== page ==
Small-cap stocks can include young and potentially fast-growing companies, and these stocks can generate large returns over time. However, there’s a greater level of uncertainty about these businesses compared with a long-established, already profitable companies, and hence small-cap stock prices can be more volatile and risky than mid- or large-cap stocks.

Some stock index providers have small-cap indices. For example, the FTSE 100 is a large-cap index, while the FTSE 250 is a mid-cap index and the FTSE Small Cap is, as the name suggests, a small-cap index.

Small-cap stocks can turn into a huge success or an utter failure overnight: winning or losing one contract or the level of success of a new product, for example, can decide their future. Many penny stocks have no track record and it is not uncommon for them to have no assets, operations or revenue.

Best performing small-cap stocks to watch

Avacta Group (£403.5 million, up 770% YTD)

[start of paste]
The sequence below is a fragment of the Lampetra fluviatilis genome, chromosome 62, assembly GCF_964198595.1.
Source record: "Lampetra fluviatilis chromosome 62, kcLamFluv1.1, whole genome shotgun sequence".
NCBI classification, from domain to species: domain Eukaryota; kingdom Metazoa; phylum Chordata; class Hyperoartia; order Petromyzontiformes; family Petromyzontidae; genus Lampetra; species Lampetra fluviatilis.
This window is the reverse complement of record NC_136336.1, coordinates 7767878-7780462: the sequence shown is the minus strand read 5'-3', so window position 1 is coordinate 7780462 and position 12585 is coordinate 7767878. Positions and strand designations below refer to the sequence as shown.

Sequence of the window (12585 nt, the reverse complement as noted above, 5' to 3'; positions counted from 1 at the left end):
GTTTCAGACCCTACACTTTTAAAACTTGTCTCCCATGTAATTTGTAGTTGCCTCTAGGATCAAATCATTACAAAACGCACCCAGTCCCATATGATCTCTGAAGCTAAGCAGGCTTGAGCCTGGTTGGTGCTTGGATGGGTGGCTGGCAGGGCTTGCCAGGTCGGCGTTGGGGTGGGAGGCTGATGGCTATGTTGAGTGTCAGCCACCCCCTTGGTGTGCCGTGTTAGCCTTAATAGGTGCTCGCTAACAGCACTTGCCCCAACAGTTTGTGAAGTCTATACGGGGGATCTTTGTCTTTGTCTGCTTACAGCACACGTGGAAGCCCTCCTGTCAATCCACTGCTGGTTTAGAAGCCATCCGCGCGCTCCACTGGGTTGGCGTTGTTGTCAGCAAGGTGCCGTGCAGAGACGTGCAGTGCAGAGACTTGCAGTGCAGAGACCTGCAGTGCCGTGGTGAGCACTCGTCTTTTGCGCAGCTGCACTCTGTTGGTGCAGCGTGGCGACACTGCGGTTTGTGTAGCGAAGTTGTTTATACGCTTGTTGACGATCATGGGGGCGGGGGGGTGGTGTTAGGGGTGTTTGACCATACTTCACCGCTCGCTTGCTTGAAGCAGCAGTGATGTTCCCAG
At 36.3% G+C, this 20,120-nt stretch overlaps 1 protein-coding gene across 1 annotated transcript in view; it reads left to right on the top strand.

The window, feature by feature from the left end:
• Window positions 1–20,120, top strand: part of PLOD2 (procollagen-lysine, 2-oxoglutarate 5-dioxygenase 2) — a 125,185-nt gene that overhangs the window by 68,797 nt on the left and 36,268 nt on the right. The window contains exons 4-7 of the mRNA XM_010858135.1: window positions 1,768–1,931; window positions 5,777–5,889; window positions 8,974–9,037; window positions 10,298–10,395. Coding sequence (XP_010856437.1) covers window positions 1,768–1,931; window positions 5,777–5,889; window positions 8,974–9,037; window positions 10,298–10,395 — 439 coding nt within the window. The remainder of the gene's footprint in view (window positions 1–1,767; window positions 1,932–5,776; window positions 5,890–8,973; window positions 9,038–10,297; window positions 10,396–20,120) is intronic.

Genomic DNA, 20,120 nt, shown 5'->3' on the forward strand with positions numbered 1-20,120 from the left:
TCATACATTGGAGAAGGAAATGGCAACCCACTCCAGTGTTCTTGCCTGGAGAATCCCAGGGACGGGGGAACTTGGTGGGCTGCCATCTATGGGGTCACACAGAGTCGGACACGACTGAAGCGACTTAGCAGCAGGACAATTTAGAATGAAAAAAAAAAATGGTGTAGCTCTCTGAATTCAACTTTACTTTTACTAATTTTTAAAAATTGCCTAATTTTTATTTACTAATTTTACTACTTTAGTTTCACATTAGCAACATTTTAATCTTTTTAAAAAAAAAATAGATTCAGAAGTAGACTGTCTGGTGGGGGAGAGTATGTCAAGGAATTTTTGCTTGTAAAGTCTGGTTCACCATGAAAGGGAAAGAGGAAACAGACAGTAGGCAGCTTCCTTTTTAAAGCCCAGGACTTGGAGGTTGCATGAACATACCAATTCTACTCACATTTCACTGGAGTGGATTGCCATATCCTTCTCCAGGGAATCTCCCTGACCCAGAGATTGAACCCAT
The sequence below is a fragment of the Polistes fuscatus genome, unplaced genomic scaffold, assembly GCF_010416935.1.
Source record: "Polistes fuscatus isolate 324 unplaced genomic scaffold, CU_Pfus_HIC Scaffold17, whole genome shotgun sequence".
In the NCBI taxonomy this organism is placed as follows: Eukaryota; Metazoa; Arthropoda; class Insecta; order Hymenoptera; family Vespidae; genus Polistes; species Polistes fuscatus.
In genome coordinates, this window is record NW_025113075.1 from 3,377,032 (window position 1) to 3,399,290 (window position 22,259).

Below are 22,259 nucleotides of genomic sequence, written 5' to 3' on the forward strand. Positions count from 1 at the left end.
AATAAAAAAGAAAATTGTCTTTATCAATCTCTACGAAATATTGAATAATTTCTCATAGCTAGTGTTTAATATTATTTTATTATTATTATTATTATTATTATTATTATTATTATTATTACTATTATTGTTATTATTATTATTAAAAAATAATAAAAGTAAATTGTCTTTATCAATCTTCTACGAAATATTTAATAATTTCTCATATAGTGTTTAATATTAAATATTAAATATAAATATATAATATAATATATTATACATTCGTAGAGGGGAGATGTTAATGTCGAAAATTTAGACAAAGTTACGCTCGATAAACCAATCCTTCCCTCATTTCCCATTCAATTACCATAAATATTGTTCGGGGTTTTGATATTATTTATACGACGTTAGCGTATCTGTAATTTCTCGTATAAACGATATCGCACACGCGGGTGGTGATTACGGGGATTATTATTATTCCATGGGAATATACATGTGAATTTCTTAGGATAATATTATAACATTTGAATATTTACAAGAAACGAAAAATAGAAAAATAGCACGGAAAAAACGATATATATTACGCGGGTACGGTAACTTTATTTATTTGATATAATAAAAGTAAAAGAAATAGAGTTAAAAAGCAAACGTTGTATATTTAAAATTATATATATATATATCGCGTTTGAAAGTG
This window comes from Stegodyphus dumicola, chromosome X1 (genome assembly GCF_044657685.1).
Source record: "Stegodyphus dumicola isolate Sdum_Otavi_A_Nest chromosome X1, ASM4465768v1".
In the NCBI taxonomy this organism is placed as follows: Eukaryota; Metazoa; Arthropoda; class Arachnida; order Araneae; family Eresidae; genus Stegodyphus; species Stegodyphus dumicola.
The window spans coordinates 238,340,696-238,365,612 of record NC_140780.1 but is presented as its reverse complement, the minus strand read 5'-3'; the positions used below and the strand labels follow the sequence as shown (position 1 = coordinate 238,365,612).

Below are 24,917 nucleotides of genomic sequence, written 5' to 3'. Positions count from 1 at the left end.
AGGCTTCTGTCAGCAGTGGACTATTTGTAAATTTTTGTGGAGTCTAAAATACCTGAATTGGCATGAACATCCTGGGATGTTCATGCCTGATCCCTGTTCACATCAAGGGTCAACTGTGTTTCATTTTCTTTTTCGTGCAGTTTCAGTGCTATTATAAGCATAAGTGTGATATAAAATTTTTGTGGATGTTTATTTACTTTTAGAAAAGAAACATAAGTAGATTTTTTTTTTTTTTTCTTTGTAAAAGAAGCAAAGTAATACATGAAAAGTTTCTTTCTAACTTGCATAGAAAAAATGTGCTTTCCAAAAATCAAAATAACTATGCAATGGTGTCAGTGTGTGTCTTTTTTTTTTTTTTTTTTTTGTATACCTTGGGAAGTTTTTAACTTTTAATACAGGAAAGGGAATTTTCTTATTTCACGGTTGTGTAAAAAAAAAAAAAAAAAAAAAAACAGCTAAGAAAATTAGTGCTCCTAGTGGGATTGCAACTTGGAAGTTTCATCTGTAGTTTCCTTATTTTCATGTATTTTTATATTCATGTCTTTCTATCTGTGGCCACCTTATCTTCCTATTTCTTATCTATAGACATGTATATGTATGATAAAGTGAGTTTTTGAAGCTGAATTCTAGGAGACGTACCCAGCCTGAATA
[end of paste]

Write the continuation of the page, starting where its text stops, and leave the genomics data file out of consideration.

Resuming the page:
The biotech company has had a busy 2020, with the business working closely with various partners to clinically validate a saliva-based coronavirus antigen test, which if successful could help governments with their track and trace efforts to limit the spread of Covid-19.

Its involvement in preventing the spread of Covid-19 has helped it attract a lot of investor interest, which in turn has helped its share price skyrocket over the last eight months, with the stock capable of pushing to new all-time highs if its rapid antigen test strip is developed successfully.

Greatland Gold (£537 million, up 676% YTD)

The economic fallout from the coronavirus pandemic has weighed heavily on global currencies and made investors far more risk averse, leading to increased interest in ‘safe haven’ assets like gold, with the price of the precious metal surging in value.